Lees and Robinson hope for even more misery over coachless Leicestershire

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Durham 422 for 4 (Robinson 113*, Read 101) vs Leicestershire

Centuries after Ollie Robinson and Alex Lees, Division Two leaders put Durham in a commanding position with 422 for four after the opening day of their LV= Insurance County Championship clash with third-placed Leicestershire.

Robinson, who finished unbeaten at 113, posted the third century of what is shaping up to be an excellent season following his move from Kent last winter, sharing an unbroken 221-run fifth wicket stand with Graham Clark, who is 15 away from a hundred of his own.

Wicket-keeper Robinson, who completed centuries back-to-back after his 102 in the second inning against Glamorgan earlier this month, advanced from fifty to 100 in just 40 balls as a tiring bowling attack suffered at home on a flat delivery.

Indeed, Parkinson and Ackermann wrote what will be a curious footnote to the play of the day by jointly dismissing Lees, at the same time offering their new side proof of their ability while also delivering a significant blow to their current one.

After Durham won the toss and invited the Leicestershire bowlers to explore the Kookaburra experiment, Durham could only have been more pleased with the opening session if Lees and Jones had still been together over lunch.

As it was, they shared Durham’s best opening partnership of the season, before Jones, already with 14 fours and a six to his name and on course for a second century of the campaign, mistimed a ball from Ed Barnes which he tamely headed to short mid wicket, where Ackermann took a good catch.

The pitch had reasonable grass cover, especially full length, but with a short boundary to one side, Lees and Jones flew out of the traps with such aim that spectators, at 66 without a loss after eight overs, could have taken a break to wonder if they were watching T20 instead of a four day game.

To their credit, at lunchtime a home attack without the injured Josh Hull and teenage leg spinner Rehan Ahmed – employed by England – had managed to bring the tally back to a more respectable three runs per over, with Jones the only casualty while Durham lunched. 150 for one. Parkinson’s left arm spin was called up as early as the eighth over, though the pitch would never help him much.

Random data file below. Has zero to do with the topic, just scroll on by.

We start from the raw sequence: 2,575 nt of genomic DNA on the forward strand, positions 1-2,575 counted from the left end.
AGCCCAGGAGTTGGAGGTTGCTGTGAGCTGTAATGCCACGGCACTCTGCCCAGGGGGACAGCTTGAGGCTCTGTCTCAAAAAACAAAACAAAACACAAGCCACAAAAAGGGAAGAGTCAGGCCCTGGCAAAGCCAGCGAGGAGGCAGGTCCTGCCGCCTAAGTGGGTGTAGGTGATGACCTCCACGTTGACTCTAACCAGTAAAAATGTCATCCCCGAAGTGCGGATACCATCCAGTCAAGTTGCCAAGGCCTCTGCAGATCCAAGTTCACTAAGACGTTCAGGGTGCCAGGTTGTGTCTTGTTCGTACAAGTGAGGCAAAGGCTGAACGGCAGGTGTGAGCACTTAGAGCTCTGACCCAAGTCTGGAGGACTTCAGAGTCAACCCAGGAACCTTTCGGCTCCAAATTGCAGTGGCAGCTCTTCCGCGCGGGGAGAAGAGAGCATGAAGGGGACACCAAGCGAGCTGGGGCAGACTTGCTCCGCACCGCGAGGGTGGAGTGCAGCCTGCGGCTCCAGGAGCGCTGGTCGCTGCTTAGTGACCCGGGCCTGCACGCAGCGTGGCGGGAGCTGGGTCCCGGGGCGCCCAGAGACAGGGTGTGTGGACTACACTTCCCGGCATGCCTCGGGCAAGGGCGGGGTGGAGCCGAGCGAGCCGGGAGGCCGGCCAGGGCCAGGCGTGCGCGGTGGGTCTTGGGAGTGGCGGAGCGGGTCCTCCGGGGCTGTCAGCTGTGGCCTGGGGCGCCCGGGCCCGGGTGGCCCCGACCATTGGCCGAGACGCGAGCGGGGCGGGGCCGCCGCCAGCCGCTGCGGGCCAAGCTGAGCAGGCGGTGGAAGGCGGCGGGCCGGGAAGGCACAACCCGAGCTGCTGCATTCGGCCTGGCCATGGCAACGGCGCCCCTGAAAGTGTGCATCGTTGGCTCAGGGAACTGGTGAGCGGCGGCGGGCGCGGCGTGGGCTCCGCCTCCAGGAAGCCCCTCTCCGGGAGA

After tying Jones’ wicket just before lunch, Leicestershire broke through for a second time soon after, after sailor Tom Scriven found the edge when Durham skipper Scott Borthwick jabbed to an outside stump. Indeed, the middle session was a better one for the home side, who started the round just a point behind second-placed Sussex.

At tea they had Durham 263 for four, still well placed but 113 for three in the session. Playing in his 50th first-class match for Leicestershire, the Sussex-bound Wright took his 160th wicket in that time and reacted quickly to grab a catch back in his follow-on as David Bedingham’s defensive push showed up.

And Parkinson, who had bowled eight overs unsuccessfully in the morning, sent Lees away towards the end of his second spell. The southpaw Durham finally reached for a ball that spun just enough to find the rim, Ackermann taking the catch low down on a slip.

In energy-consuming conditions, the final session was hard work for the bowlers; Clark hit Ackermann’s off-spin for three straight fours before a fourth took him to a 70-ball half-century, the 24-year-old Robinson completing his of 103 deliveries just before the second new ball became available.

Leicestershire took it, but the change only served to increase the speed at which the ball flew off the bat, seven of 11 boundaries in Robinson’s hundred coming in the space of eight overs with the new Kookaburra, the right-hander that Barnes controlled and cut. for back-to-back boundaries to reach the milestone.



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